Restaurant Development & Design

MAY-JUN 2017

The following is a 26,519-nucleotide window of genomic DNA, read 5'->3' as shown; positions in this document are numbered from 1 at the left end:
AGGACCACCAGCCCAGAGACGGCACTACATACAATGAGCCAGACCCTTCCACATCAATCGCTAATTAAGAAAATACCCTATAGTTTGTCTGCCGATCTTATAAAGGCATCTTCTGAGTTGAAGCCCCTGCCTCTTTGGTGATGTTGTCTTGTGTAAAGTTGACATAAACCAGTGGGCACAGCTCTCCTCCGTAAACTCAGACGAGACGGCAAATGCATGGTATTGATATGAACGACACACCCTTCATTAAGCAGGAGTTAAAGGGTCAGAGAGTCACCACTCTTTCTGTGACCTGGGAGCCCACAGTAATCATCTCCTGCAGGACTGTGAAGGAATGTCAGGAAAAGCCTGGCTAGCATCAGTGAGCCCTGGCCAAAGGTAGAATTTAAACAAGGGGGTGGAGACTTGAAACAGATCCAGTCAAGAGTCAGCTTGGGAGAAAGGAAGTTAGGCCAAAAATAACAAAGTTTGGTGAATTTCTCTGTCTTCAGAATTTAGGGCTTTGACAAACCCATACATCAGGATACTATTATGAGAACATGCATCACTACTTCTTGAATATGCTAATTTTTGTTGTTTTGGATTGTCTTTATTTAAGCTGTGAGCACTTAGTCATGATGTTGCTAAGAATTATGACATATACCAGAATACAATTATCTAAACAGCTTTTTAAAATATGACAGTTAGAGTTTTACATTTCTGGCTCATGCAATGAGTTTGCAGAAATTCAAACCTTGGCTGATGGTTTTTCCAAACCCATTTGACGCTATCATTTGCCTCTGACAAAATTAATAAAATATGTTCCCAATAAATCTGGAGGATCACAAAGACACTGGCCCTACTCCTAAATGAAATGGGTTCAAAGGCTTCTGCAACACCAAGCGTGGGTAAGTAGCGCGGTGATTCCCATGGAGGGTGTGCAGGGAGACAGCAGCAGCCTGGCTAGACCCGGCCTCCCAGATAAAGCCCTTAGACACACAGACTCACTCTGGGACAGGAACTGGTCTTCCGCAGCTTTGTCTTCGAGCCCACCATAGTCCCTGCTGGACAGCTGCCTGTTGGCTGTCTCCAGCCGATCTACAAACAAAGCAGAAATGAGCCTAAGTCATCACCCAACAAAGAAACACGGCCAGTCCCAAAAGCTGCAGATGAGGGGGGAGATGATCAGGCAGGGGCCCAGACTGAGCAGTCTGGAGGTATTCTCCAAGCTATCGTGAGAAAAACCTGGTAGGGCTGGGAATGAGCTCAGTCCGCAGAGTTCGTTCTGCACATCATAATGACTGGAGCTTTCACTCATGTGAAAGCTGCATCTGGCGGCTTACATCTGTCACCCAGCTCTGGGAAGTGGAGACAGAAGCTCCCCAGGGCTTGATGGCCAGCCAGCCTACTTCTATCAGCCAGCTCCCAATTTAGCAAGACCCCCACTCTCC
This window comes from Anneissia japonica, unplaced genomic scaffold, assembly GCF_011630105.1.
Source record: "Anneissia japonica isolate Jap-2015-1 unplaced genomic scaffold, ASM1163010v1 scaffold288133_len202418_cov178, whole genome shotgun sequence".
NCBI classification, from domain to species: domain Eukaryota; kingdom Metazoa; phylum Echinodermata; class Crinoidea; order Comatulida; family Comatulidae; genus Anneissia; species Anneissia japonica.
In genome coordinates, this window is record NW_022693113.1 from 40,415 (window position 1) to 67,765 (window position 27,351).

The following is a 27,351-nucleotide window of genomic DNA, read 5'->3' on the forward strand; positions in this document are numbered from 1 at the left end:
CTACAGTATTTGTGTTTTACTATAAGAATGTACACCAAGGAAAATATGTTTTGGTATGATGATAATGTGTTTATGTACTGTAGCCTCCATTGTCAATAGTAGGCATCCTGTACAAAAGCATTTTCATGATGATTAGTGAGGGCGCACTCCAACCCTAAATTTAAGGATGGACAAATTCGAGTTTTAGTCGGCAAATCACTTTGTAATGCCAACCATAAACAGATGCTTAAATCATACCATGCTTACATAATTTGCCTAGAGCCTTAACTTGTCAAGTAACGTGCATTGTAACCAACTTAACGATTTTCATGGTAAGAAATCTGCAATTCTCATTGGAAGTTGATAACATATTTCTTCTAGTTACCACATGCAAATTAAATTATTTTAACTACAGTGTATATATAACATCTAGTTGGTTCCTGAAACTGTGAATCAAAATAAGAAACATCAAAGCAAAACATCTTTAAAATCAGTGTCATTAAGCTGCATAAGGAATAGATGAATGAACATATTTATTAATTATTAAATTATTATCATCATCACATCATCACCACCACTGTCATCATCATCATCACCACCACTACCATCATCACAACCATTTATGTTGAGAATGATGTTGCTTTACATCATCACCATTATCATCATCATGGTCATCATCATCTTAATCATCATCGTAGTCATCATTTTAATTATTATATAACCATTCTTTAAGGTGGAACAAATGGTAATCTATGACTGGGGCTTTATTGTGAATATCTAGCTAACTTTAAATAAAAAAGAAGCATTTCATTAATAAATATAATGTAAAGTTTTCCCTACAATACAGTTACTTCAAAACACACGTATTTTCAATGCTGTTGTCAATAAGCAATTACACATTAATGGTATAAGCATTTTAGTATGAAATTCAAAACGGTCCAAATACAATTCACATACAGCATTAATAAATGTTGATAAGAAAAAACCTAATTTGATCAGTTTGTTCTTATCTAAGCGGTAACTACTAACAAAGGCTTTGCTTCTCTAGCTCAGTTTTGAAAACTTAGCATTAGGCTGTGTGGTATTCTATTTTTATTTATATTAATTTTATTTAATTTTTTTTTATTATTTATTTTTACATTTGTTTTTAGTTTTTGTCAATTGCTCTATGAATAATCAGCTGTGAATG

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1 8 • r e s t a u r a n t d e v e l o p m e n t + d e s i g n • M A Y / J U N E 2 0 1 7 TREND Hot Biscuits! Holler & Dash Biscuit House HQ: Lebanon, Tenn. Parent company: Cracker Barrel Old Country Store, Inc. Units: four open, two under construction Hours: 7 a.m.-2 p.m. daily Average unit size: 2,000-2,500 square feet Average check: $10.50-$11.50, including beverages Best seller: Kickback Chicken biscuit sandwich with fried chicken, goat cheese, scallions, sweet-and-spicy pepper jelly Family-style chain Cracker Barrel Old Country Store has a sassy new fast-casual sibling. Holler & Dash Biscuit House, which made its debut just over a year ago, is the result of nearly two years of R&D, concept development and outside-the- barrel thinking. A confluence of trends led the Cracker Barrel team to zero in on biscuits as the crux of the new brand. "Southern cooking is still hot, and the breakfast/brunch/lunch op- portunity continues to grow. Even the fast-food guys have jumped in with breakfast all day," says Mike Chissler, COO at Holler & Dash. "We also looked at growing demand for good, quality food and premium, sustainable ingredients from local sources as driv- ing trends. And, of course, biscuits. Nothing says the South like biscuits. They're popular everywhere but such a tradition here. We looked at who was doing what and found that most of those focusing on biscuits were small entrepreneurs with a lot of passion and maybe a store or two. We saw a great opportunity with all these trends converging to create a high-quality, unique fast-casual concept around biscuit sandwiches and a modern twist on Southern hospitality." The decision was made early on to build the brand from the ground up rather than simply spin off a fast- casual counterpart to Cracker Barrel. To date, four units have been developed: in Homewood and Tuscaloosa, Ala.; Celebration, Fla.; and Brentwood, Tenn. Two more will open this summer, and the company is eyeing additional mar- kets for expansion. The intent, however, is never to feel like a big chain or corporate entity. "Local" is a key part of the Holler & Dash zeitgeist, from its ingredient sourcing to its restaurant designs. On the design side, that means each location is unique. A few consis- tent branding elements appear — like an Instagrammable feature wall — but with variations on the theme geared to the local market. Local craftspeople and artisans create graphics, accessories and furnishings. Lighting, flooring, wall treat- ments and seating configurations are unique to each restaurant as well. Current units range from 1,900 to 3,300 square feet and are in varied markets for test purposes. Two are in renovated spaces in downtown historic buildings, while two are new-build endcap units. Chissler notes that going forward, the concept will be BY DANA TANYERI, Senior Contributing Editor B iscuit Love, Biscuits & Groovy, Biskit Junkie, Biscuitville, Biscuit Bitch (yes, three units, in Seattle), Biscuit Head, Seri- ous Biscuit — who would have thought that the humble southern staple could spur a wave of hip restaurant concepts? Traditional southern takes on biscuits provide a solid foundation on which to build a biscuit movement. But from there, operators from coast to coast and north to south are embracing biscuits as a blank slate for creating all manner of hot concepts and menu items. They're striking a chord with the authenticity-obsessed Millennial crowd as much as with older consumers for whom fresh-baked biscuits may evoke fond memories of Grandma's kitchen. After all, who doesn't love warm, buttery, flaky, comforting biscuits? They're the sort of handcrafted, old- fashioned comfort food that's ripe for rediscovery and reinterpretation. Here's a look at how three concepts — from chains with roots in the South to Millennial entrepreneurs in the Pacific Northwest — are introducing a whole new generation to the beauty of biscuits.

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